Principal Investigator: Lisa T. Ballance (Marine Mammal Institute, Oregon State University)
Major Participants: C. Scott Baker, Barbara A. Lagerquist, Rachael A. Orben, Daniel M. Palacios, Kate M. Stafford, Leigh G. Torres (Marine Mammal Institute, Oregon State University), John Calambokidis (Cascadia Research Collective), Elizabeth A. Becker (ManTech International Corporation)

april 16–may 1, 2024 (survey 6/6)

The last of our six visual surveys of marine mammals and seabirds aboard the R/V Pacific Storm has been completed. Working around a particularly rainy, windy, and rough ocean, the team was able to complete 9.5 of 14 survey tracklines. Cetacean sightings included fin, gray, and humpback whales; Bigg’s killer whales and Baird’s beaked whales; Pacific white-sided and northern right whale dolphins; Dall’s and harbor porpoise; and California and northern fur seals. More than 50 species of seabirds were cataloged, including migrating Sabine’s and Bonaparte’s gulls, red and red-necked phalaropes in breeding plumage, a pair of northern pintail ducks, and a flock of over 3,000 cackling geese. Most noteworthy was a sighting of a Nazca booby, a tropical seabird far from home (they breed in the Galapagos). The team also successfully deployed a bottom-mounted hydrophone in 3,000-m water depth off Coos Bay to record cetacean vocalizations and detect echolocation clicks for the next five months until recovery in August.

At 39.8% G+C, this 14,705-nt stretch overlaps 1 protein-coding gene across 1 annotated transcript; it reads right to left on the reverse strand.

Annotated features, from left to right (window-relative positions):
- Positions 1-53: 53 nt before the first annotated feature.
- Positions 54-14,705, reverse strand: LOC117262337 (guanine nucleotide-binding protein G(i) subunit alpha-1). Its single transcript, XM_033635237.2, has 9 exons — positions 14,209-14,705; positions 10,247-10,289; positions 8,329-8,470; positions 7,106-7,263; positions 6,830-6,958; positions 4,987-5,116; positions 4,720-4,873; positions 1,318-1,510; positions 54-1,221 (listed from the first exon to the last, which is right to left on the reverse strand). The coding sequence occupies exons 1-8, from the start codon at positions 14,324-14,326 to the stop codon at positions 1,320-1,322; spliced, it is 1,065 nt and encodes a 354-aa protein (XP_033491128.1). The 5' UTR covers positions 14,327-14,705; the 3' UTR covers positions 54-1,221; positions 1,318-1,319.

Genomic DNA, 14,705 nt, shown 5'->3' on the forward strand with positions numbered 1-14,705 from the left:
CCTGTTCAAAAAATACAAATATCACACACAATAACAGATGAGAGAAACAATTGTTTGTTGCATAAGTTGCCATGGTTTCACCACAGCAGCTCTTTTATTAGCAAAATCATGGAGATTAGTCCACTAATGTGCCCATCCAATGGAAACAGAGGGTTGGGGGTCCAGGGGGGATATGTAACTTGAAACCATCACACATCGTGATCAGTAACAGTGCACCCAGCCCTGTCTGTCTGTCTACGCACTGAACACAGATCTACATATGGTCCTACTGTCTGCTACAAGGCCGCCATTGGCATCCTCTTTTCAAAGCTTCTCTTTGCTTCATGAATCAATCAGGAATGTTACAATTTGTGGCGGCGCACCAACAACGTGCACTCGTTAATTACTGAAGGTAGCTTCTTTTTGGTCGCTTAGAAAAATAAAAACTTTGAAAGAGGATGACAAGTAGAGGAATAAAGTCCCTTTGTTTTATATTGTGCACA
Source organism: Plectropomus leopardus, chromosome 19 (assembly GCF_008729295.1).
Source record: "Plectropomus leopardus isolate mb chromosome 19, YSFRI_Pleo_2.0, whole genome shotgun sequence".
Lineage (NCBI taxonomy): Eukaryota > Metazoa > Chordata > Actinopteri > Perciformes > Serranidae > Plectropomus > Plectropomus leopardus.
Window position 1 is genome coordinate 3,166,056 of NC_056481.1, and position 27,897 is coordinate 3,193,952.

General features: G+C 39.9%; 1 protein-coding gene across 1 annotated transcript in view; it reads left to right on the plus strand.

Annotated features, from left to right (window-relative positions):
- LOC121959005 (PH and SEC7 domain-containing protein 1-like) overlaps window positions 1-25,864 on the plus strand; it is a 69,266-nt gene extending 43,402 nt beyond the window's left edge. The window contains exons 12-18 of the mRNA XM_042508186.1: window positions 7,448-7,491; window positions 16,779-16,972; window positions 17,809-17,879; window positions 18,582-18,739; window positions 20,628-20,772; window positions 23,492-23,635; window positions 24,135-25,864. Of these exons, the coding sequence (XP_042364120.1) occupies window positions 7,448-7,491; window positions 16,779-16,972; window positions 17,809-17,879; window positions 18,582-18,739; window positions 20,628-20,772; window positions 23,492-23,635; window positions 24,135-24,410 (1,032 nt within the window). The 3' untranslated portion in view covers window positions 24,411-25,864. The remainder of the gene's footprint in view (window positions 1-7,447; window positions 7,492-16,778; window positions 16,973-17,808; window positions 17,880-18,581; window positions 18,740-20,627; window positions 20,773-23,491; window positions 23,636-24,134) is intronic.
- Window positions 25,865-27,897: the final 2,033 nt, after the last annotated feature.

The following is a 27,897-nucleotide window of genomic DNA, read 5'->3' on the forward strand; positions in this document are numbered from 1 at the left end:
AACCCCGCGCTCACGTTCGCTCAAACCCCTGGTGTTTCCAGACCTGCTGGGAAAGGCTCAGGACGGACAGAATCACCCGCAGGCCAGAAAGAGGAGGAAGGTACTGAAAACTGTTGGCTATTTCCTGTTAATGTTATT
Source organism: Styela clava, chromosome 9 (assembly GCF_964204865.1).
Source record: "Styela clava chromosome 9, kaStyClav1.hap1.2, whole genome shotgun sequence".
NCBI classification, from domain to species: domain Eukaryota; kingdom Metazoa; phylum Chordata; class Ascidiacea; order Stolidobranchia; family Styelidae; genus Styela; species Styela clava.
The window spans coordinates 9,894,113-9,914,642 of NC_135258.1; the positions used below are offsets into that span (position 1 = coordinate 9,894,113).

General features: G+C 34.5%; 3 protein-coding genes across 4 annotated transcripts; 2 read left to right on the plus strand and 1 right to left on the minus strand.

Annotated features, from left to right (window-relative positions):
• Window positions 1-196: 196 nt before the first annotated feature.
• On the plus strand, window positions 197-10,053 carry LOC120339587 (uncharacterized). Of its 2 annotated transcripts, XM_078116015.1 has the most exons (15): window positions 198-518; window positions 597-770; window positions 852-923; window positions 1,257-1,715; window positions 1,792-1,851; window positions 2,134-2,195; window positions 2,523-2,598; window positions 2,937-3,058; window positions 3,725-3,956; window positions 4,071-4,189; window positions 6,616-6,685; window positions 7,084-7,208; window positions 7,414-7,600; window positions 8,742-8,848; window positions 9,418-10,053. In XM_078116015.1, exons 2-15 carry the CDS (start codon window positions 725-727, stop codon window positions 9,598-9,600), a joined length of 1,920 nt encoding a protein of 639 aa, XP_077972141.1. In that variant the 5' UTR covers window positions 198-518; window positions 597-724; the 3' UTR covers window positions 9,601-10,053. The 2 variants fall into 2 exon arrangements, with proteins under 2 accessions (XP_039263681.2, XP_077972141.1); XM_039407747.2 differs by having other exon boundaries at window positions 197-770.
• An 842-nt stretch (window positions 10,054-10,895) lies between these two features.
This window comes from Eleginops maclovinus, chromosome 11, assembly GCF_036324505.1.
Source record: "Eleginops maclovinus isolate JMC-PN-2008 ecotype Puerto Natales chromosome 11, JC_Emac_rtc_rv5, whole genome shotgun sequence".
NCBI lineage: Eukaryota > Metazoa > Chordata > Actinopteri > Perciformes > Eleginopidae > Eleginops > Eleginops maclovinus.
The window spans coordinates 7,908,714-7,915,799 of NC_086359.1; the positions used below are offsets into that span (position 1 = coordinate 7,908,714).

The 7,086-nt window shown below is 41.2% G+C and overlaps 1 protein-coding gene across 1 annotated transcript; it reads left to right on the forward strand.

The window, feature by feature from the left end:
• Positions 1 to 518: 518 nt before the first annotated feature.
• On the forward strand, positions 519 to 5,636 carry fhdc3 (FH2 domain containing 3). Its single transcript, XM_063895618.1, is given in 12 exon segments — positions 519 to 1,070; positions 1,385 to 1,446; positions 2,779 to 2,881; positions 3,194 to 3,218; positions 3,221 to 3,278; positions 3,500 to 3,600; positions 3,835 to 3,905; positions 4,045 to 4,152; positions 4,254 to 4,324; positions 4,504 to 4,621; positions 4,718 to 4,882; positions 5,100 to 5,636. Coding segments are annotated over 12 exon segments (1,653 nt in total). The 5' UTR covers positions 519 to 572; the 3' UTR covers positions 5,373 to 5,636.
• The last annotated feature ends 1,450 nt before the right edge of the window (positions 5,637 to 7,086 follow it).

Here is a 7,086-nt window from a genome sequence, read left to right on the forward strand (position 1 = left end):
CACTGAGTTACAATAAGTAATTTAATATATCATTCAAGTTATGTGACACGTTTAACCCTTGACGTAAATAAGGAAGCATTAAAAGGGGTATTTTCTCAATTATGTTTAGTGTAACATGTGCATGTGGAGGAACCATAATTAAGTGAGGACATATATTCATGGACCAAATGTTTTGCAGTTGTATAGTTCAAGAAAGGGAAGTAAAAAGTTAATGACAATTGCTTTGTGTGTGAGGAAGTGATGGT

Science Team:

Lisa Ballance (lead), Craig Hayslip, Julia Hinrichs, Barb Lagerquist, Emma Pearson, Clarissa Teixeira,  Dawn Breese.


OCTOBER 1–20, 2023 (SURVEY 5/6)

Dawn Barlow led a team of scientists on the fifth of six surveys of marine mammals and seabirds aboard R/V Pacific Storm. The team was able to complete about two thirds of the study area, between the Columbia River and Cape Blanco, despite very challenging October weather conditions. Observers recorded sightings of blue, fin, gray, humpback, and minke whales; common dolphins (pictured below), Pacific white-sided dolphins, and northern right whale dolphins; Dall’s and harbor porpoise; and over 25 species of seabirds (including large flocks of Buller’s shearwaters and a Nazca booby). After waiting out the weather, the team rallied to try to cover the remaining study area between Cape Blanco and Cape Mendocino. This second cruise, led by Lisa T. Ballance, conducted a 4-day trip off southern Oregon and northern California, completing three more tracklines to bring the total for all of October to 11 of 14. In calm seas, the team logged blue, fin, and humpback whales (one large group of the latter numbered 45 animals or more) as well as Dall’s and harbor porpoise and northern right whale dolphins. Seabird observations included hundreds of gulls, northern fulmars, and common murres, as well as smaller numbers of short-tailed shearwaters, Cassin’s auklets, black-footed albatross, and two tufted puffins.